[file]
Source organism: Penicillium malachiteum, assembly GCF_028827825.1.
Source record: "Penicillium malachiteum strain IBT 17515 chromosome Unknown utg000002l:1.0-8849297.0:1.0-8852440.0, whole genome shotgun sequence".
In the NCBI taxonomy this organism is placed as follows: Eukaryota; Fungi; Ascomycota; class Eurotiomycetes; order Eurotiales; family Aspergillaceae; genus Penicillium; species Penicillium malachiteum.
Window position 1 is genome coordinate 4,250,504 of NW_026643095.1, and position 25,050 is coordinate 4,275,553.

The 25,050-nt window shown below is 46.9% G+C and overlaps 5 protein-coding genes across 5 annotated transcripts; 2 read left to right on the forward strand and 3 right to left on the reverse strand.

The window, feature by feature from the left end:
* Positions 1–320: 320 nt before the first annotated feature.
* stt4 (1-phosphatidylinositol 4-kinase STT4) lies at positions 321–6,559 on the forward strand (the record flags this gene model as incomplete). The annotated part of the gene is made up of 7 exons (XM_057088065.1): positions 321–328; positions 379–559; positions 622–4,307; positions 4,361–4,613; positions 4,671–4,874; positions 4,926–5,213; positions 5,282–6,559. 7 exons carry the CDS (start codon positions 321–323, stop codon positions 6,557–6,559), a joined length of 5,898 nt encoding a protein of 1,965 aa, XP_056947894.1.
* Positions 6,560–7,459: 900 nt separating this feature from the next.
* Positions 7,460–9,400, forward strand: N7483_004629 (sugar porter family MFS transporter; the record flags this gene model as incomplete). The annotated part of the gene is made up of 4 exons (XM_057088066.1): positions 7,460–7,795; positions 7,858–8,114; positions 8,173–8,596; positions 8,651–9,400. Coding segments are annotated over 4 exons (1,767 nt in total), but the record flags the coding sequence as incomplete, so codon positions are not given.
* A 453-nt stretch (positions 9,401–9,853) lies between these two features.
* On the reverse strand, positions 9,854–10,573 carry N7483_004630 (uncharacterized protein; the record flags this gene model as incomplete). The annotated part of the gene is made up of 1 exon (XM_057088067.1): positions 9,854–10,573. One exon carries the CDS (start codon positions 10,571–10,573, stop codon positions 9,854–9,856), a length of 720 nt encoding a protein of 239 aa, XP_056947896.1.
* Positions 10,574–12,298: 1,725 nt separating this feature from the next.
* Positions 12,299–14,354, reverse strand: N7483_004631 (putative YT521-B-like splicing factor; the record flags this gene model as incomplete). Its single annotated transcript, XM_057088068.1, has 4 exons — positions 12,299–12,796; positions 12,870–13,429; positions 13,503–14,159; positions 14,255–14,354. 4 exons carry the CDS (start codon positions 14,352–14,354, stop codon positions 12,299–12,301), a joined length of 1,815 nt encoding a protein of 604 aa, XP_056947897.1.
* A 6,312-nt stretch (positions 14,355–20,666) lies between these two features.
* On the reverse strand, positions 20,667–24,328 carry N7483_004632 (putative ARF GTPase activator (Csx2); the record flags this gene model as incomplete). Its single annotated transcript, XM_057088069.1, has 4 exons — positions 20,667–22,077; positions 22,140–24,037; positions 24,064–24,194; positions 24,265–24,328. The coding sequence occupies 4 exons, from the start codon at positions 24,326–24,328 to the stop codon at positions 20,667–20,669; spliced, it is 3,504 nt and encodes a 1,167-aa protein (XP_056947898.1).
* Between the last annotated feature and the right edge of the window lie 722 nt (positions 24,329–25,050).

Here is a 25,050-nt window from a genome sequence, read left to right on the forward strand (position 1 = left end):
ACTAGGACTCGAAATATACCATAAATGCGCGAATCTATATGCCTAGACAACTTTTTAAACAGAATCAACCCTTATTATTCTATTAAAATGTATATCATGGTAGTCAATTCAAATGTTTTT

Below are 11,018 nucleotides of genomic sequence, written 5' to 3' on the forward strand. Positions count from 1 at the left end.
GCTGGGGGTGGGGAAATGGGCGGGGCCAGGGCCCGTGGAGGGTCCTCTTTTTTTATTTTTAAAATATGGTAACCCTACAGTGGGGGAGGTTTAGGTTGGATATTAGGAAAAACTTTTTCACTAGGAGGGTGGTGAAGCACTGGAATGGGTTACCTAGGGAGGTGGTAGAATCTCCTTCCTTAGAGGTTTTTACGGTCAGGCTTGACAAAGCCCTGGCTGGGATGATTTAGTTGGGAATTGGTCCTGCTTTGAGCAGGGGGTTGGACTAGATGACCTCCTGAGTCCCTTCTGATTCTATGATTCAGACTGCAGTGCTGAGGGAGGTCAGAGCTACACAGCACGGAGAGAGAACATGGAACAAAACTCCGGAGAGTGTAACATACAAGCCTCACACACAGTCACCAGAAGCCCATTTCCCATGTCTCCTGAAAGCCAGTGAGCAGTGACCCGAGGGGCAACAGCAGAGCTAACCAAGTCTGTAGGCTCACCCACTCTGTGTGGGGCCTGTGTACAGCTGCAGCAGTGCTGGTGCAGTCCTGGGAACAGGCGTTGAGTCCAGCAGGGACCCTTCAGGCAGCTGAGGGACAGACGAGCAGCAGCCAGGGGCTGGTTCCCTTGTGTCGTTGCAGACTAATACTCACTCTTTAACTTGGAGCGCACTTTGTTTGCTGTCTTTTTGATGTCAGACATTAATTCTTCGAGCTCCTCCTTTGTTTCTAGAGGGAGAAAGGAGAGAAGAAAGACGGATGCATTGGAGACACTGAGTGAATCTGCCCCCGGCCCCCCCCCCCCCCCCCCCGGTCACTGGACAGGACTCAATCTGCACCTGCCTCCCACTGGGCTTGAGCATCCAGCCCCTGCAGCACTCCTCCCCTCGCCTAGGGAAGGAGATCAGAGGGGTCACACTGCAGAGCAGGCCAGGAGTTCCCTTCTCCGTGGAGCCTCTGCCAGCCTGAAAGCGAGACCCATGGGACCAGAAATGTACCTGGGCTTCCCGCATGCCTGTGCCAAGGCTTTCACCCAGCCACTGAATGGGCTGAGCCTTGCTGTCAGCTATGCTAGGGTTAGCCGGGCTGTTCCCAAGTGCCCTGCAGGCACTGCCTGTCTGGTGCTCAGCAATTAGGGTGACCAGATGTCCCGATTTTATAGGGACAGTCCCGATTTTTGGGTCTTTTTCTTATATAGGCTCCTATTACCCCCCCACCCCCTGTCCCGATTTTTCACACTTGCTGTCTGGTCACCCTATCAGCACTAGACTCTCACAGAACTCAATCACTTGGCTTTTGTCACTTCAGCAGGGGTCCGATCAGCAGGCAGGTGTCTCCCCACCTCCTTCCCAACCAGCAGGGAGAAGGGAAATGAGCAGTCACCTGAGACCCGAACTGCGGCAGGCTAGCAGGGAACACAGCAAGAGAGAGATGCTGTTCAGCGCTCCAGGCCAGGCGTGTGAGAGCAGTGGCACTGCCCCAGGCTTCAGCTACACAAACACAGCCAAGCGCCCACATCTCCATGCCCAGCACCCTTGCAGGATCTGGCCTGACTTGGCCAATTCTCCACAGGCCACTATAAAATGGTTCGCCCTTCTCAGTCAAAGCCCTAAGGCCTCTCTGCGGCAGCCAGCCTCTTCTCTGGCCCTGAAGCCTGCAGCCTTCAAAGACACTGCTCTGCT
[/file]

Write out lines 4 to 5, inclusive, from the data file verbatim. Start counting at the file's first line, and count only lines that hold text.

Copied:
Window position 1 is genome coordinate 4,250,504 of NW_026643095.1, and position 25,050 is coordinate 4,275,553.

The 25,050-nt window shown below is 46.9% G+C and overlaps 5 protein-coding genes across 5 annotated transcripts; 2 read left to right on the forward strand and 3 right to left on the reverse strand.